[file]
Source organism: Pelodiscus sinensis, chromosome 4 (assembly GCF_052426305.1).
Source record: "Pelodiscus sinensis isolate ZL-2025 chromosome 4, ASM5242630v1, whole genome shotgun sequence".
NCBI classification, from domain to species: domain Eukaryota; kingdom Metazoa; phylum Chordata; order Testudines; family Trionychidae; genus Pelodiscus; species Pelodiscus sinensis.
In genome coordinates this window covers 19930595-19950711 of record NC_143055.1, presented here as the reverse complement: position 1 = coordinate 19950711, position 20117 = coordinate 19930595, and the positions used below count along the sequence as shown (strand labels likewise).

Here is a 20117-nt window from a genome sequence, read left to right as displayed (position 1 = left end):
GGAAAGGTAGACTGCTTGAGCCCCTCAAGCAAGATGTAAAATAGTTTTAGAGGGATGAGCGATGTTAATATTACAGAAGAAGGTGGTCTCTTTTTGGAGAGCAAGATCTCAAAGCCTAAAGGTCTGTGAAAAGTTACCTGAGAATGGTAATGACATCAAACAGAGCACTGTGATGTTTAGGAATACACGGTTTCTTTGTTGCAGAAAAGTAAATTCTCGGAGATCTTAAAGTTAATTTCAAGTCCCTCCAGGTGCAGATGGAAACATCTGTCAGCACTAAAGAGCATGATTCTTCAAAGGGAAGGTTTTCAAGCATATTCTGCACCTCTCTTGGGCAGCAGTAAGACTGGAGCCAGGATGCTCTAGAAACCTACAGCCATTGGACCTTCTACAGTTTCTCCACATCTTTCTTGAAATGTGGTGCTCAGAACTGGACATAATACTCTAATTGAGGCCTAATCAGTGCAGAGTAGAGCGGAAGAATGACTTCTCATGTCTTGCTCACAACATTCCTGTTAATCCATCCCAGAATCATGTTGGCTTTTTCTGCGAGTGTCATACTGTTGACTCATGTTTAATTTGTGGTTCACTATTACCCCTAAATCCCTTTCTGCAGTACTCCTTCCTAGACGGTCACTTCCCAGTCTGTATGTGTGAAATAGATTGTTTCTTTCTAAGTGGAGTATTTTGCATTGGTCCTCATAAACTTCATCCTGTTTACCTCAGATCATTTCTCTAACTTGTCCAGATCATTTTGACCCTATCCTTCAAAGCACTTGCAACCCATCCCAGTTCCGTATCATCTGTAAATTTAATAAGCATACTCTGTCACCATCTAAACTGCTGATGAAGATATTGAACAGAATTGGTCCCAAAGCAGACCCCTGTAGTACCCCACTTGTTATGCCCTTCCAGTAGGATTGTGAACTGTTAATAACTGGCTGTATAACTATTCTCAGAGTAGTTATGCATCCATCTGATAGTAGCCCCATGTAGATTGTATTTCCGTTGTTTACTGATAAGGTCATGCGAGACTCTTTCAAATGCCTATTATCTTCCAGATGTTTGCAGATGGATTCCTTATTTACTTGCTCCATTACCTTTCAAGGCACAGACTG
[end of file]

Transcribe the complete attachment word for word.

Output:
Source organism: Pelodiscus sinensis, chromosome 4 (assembly GCF_052426305.1).
Source record: "Pelodiscus sinensis isolate ZL-2025 chromosome 4, ASM5242630v1, whole genome shotgun sequence".
NCBI classification, from domain to species: domain Eukaryota; kingdom Metazoa; phylum Chordata; order Testudines; family Trionychidae; genus Pelodiscus; species Pelodiscus sinensis.
In genome coordinates this window covers 19930595-19950711 of record NC_143055.1, presented here as the reverse complement: position 1 = coordinate 19950711, position 20117 = coordinate 19930595, and the positions used below count along the sequence as shown (strand labels likewise).

Here is a 20117-nt window from a genome sequence, read left to right as displayed (position 1 = left end):
GGAAAGGTAGACTGCTTGAGCCCCTCAAGCAAGATGTAAAATAGTTTTAGAGGGATGAGCGATGTTAATATTACAGAAGAAGGTGGTCTCTTTTTGGAGAGCAAGATCTCAAAGCCTAAAGGTCTGTGAAAAGTTACCTGAGAATGGTAATGACATCAAACAGAGCACTGTGATGTTTAGGAATACACGGTTTCTTTGTTGCAGAAAAGTAAATTCTCGGAGATCTTAAAGTTAATTTCAAGTCCCTCCAGGTGCAGATGGAAACATCTGTCAGCACTAAAGAGCATGATTCTTCAAAGGGAAGGTTTTCAAGCATATTCTGCACCTCTCTTGGGCAGCAGTAAGACTGGAGCCAGGATGCTCTAGAAACCTACAGCCATTGGACCTTCTACAGTTTCTCCACATCTTTCTTGAAATGTGGTGCTCAGAACTGGACATAATACTCTAATTGAGGCCTAATCAGTGCAGAGTAGAGCGGAAGAATGACTTCTCATGTCTTGCTCACAACATTCCTGTTAATCCATCCCAGAATCATGTTGGCTTTTTCTGCGAGTGTCATACTGTTGACTCATGTTTAATTTGTGGTTCACTATTACCCCTAAATCCCTTTCTGCAGTACTCCTTCCTAGACGGTCACTTCCCAGTCTGTATGTGTGAAATAGATTGTTTCTTTCTAAGTGGAGTATTTTGCATTGGTCCTCATAAACTTCATCCTGTTTACCTCAGATCATTTCTCTAACTTGTCCAGATCATTTTGACCCTATCCTTCAAAGCACTTGCAACCCATCCCAGTTCCGTATCATCTGTAAATTTAATAAGCATACTCTGTCACCATCTAAACTGCTGATGAAGATATTGAACAGAATTGGTCCCAAAGCAGACCCCTGTAGTACCCCACTTGTTATGCCCTTCCAGTAGGATTGTGAACTGTTAATAACTGGCTGTATAACTATTCTCAGAGTAGTTATGCATCCATCTGATAGTAGCCCCATGTAGATTGTATTTCCGTTGTTTACTGATAAGGTCATGCGAGACTCTTTCAAATGCCTATTATCTTCCAGATGTTTGCAGATGGATTCCTTATTTACTTGCTCCATTACCTTTCAAGGCACAGACTG